I've been a gold miner, a mining contractor, and a farmer, and I think I have a reasonably balanced view. But way too many politicians are still beholden to Big Coal and Big Oil to see the way forward is not increasing the worlds reliance on coal, but on reducing it - and making sure we utilise that massive amount of free energy that falls on us daily from that big golden orb in the sky.

I detest being held to ransom perpetually by Big Oil and Big Coal. The diversification of our energy sources makes the same sense as the diversification of your income sources.

The Economist reports that in India roughly 112,000 people die each year because of coal pollution.

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Nuclear is the way forward. Probably never happen though.

It would take the government to build it as a utility  service not privatised. I don't think any private company would do it because of the time it would take to recoup the cost.  And if they did all they care about is profit.  I believe power and  Water should cover costs only. Get rid of all the grubs feeding off us 

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1 minute ago, BrendAn said:

Nuclear is the way forward. Probably never happen though.

It would take the government to build it as a utility  service not privatised. I don't think any private company would do it because of the time it would take to recoup the cost.  And if they did all they care about is profit.  I believe power and  Water should cover costs only. Get rid of all the grubs feeding off us 

Rolls Royce are developing compact nuclear power stations. They will be roughly the size of two football fields in total. They have actually said they would love to build in Australia. Nuclear is not perfect, but Australia had to be about the BEST place in the world to build a nuclear power station.

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People will say that they have solar cells that charge their Tesla so they don't cause any emissions.  One 300watt solar panel will generate, on a sunny day, enough energy for a Tesla to travel 4km.  So your Tesla has to be in your garage or you need storage batteries at your house to transfer the energy.  These batteries and inverters are expensive. But even if you do charge your Tesla using solar cells you only reduce the emissions of CO2 if the solar cells are dedicated to your car.  If you are using solar cells that are connected to the grid then while you are charging your Tesla the power that was being injected into the grid has to be generated by some other source, the only other source that allows variation is coal or gas fired generators.  So the emissions of CO2 don't change. Solar cells for your Tesla don't reduce emissions.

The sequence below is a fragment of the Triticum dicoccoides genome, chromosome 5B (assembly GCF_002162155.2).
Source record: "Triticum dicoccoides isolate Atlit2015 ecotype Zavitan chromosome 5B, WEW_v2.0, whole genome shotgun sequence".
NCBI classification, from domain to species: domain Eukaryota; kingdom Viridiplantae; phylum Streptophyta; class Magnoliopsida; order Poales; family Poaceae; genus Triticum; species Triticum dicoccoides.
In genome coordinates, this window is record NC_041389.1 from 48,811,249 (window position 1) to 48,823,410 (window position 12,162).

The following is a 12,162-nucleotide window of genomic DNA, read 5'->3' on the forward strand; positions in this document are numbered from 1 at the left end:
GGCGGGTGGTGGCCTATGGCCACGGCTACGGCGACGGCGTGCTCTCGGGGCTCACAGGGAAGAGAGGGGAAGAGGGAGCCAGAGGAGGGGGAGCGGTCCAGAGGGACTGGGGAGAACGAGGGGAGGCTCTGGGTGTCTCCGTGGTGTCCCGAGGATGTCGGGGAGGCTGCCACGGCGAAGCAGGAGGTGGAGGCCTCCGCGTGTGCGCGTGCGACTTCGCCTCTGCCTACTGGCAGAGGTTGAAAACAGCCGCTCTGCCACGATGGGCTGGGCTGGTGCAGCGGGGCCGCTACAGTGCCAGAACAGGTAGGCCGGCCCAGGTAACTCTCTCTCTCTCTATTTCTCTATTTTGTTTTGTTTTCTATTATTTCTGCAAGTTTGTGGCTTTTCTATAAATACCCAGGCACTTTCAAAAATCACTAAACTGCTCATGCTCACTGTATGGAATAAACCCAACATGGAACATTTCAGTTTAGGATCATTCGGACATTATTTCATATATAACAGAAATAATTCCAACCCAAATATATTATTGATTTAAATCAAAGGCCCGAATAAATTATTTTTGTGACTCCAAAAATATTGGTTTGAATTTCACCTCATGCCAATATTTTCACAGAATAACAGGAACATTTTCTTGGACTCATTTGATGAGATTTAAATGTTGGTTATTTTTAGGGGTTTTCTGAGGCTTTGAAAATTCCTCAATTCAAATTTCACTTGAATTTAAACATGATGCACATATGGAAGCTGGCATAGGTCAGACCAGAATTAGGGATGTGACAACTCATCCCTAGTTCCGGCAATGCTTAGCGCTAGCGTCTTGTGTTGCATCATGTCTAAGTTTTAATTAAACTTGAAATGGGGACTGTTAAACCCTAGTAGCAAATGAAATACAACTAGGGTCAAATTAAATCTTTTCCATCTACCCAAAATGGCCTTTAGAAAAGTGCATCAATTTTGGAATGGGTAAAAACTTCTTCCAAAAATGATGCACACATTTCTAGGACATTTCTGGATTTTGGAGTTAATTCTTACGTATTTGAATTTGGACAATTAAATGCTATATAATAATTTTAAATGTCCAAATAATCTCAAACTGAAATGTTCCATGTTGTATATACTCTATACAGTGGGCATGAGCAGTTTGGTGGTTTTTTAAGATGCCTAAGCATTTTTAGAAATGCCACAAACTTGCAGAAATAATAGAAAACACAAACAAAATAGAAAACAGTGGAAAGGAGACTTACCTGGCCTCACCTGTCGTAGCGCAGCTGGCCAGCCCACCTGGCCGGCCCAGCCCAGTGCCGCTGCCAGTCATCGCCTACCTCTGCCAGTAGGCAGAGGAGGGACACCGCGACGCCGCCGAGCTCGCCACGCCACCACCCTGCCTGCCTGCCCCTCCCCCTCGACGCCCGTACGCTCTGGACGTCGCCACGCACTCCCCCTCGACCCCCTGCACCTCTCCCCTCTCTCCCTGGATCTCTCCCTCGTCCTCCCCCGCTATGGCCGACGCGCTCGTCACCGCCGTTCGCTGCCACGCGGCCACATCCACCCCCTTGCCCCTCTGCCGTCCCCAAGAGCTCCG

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4 hours ago, facthunter said:

They are ball park world figures. What "Official " website are you accessing? Nev

I will have to look it up again.  I will get back to you.  It is a government site on power and emissions in Australia.  It is interesting that the 2019 average nbulk purchase price of electricity was $0.14/kWh.  I pay a lot more than that to get it into my house.y

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33 minutes ago, facthunter said:

Coal fired power stations are not flexible. Nev

Say that to an engineer at Eraring or Bayswater power stations.  They have been designed to come on Quickly and go up in very fast time.  I commissioned one of the systems.  There is so much BS out there that is put out with a political agenda.